Shortening the time in between your feedback loops is the equivalent of making your personal growth compound at a faster cadence—monthly instead of annually or weekly instead of monthly. The difference in an aspiring golfer who takes daily lessons versus one who took weekly lessons would likewise be enormous over the long run because of the quality and cadence of the feedback loop.

Entrepreneurs are Mental Athletes

The muscles I train are my logic and creativity. My career is dependent on my ability to perform mentally. Now, consider the amount of effort that goes into training a professional athlete like Lebron James. He has a coach who likely played basketball professionally for decades, trainers who have studied muscle growth and peak physical performance, and doctors who are at the top of their fields. Further, his team of experts collaborates. The doctors talk to the coaches, and the trainers work with the nutritionists, etc. This further strengthens the quality of his feedback loops. James is surrounded with people who are trying to cultivate the greatest basketball player of all time. Analyze James’ growth through the lens of compound interest and suddenly everything makes sense. His skill level is what you will have after decades of self-improvement with a world-class team of experts.  

My Feedback Loops

As a mental athlete where everything I do is the product of my decision-making, technical aptitude, and business acumen, nothing could be a better, higher ROI investment than in a team focused on improving me.

One of my highest quality feedback loops is journaling. I journal very frequently, almost daily. I journal in a Google Doc (I can type faster than I can write (speed matters!)) and record my unfiltered thoughts. Nobody will ever read them. I’m honest and genuine. I can be arrogant, shy, timid, bold, or however I feel. Most importantly, I’m critically evaluating my own actions and decisions. I’m able to logically lay out the case for my decisions and evaluate their efficacy. Something about laying out your thought process through writing accentuates fallacies. Similarly, through writing I’m able to extract a strand of thought and unpack it fully. You’d find it impossible to code an entire app or solve a difficult math problem in your head, but with a pencil and paper or a computer and Xcode, suddenly deeply complex problems become solvable. Why not do that with your own thoughts and reflections? That is what journaling enables me to do—to holistically assess my decisions and actions.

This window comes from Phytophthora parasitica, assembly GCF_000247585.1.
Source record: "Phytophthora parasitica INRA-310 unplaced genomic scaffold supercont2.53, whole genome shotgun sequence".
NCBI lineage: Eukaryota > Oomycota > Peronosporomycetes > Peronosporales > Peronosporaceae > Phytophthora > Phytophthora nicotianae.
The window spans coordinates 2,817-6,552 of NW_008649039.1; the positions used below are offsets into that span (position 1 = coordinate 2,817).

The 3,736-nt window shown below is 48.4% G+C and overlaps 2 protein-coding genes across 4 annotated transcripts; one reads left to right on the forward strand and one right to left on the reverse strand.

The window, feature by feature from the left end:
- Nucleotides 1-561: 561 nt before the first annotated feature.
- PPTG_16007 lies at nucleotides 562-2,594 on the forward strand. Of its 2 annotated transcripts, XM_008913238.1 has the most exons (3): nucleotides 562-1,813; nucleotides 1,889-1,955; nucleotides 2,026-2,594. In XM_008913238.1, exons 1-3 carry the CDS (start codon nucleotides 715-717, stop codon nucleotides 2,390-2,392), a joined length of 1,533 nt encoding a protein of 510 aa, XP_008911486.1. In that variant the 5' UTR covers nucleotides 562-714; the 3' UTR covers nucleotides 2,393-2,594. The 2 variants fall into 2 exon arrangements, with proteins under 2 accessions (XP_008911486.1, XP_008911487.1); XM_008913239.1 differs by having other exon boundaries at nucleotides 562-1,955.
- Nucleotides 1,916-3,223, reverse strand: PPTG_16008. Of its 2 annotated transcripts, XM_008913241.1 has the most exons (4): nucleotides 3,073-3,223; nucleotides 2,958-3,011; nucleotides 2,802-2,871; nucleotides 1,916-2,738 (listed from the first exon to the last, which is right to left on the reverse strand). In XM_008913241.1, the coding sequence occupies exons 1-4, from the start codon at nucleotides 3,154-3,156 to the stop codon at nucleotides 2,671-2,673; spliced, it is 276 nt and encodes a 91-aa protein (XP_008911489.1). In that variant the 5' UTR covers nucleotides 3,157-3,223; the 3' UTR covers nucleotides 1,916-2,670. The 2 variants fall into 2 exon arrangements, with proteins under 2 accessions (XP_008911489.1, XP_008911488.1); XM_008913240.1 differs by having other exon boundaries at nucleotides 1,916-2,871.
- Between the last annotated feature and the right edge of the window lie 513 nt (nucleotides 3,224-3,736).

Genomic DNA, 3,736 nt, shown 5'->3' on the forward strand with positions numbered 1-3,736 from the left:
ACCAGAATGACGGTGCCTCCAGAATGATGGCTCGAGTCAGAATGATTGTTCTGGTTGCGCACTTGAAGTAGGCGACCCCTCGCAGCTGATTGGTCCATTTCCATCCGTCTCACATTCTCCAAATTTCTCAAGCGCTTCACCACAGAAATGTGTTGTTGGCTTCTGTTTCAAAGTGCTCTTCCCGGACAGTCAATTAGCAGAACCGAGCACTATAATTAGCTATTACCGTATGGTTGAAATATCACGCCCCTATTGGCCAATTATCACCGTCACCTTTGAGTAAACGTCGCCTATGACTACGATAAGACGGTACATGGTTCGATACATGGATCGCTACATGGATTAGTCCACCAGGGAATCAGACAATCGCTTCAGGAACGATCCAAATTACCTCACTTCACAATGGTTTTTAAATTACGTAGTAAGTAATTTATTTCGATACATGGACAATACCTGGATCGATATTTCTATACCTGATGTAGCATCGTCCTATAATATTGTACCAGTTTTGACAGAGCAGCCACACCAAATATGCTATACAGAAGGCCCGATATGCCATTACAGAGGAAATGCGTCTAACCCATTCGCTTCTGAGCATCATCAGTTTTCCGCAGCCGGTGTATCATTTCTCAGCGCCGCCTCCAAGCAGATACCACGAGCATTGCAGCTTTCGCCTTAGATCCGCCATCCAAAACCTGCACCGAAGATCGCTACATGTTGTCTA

Journaling has also allowed me to tighten my own feedback loop. Some people might self-reflect weekly or monthly or only during a traumatic event. Think about it—when was the last time you sat down for an hour or two and thought about the trajectory of your life? When was the last time you brainstormed better ways to achieve your goals? When was the last time you sat down and identified problematic habits and methodically worked on fixing them? With journaling, I’m logically evaluating myself and spot-checking my decision-making multiple times per week for hours at a time.

My Team of Experts

I’m turning 25 in a few months. Recently, I’ve started building out my team of experts. I started working with an executive coach who is helping me become a better CEO. I’m working with a therapist to groom my mental health and help me sleep better. I’m working with a personal trainer to stay in peak physical shape. I’ve worked with a nutritionist to improve my eating habits. I’m seeking out a meditation tutor to help me be more mindful and intentional. I’m trying to find a product mentor who can help me be more thoughtful with product decisions. Twitter is putting me in touch with dozens of brilliant people as well.**

I have my parents and family who I can talk to about big decisions. I can lay out my thought process and get feedback on whether my thinking is logical or not. I have my friends who might be specialized in some other sorts of fields like programming or writing who can likewise assess my abilities, give me feedback, and help me improve. Finally, I have this blog! I can write about ideas I find powerful and see what other people think about them. 

This team of experts is increasing the rate of my personal growth—and that growth compounds. That growth will empower me to be more productive and accomplish more in 2021 than I did in 2020. Throw another year of this team helping me and 2022 will inevitably be an even better year than 2021. The trend line will continue, and I will exponentially become a more effective person. That’s because my resources and leverage will continue to increase. A better 2021 means I should have more money to invest in an even better personal growth team. Thus, my growth rate should continue to improve even further.

When you compare me to someone who has an absolutely equal amount of mental horsepower—and I started seriously investing in improving my mental acuity in 2020 and they started in 2025—who will win? All things equal where one person invested heavily in self-improvement and the other didn’t—there’s no question who would win. So as 2020 comes to a close and 2021 begins, I challenge you to start genuinely investing in yourself. Starting today versus in 5 years could have a drastically different outcome on the trajectory of your life.


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Also, I realize that a lot of what I wrote about is a function of money. If everybody could have 6 hours of golf lessons per day, everybody would be an amazing golfer! That misses the point of what I’m saying, though. Feedback loops can take all kinds of shapes and forms. YouTube, books, blog posts, Twitter—feedback loops can be found everywhere. Also, people tend to be generous with their time if they find a hungry and productive student. There are ways to build powerful feedback loops without breaking the bank.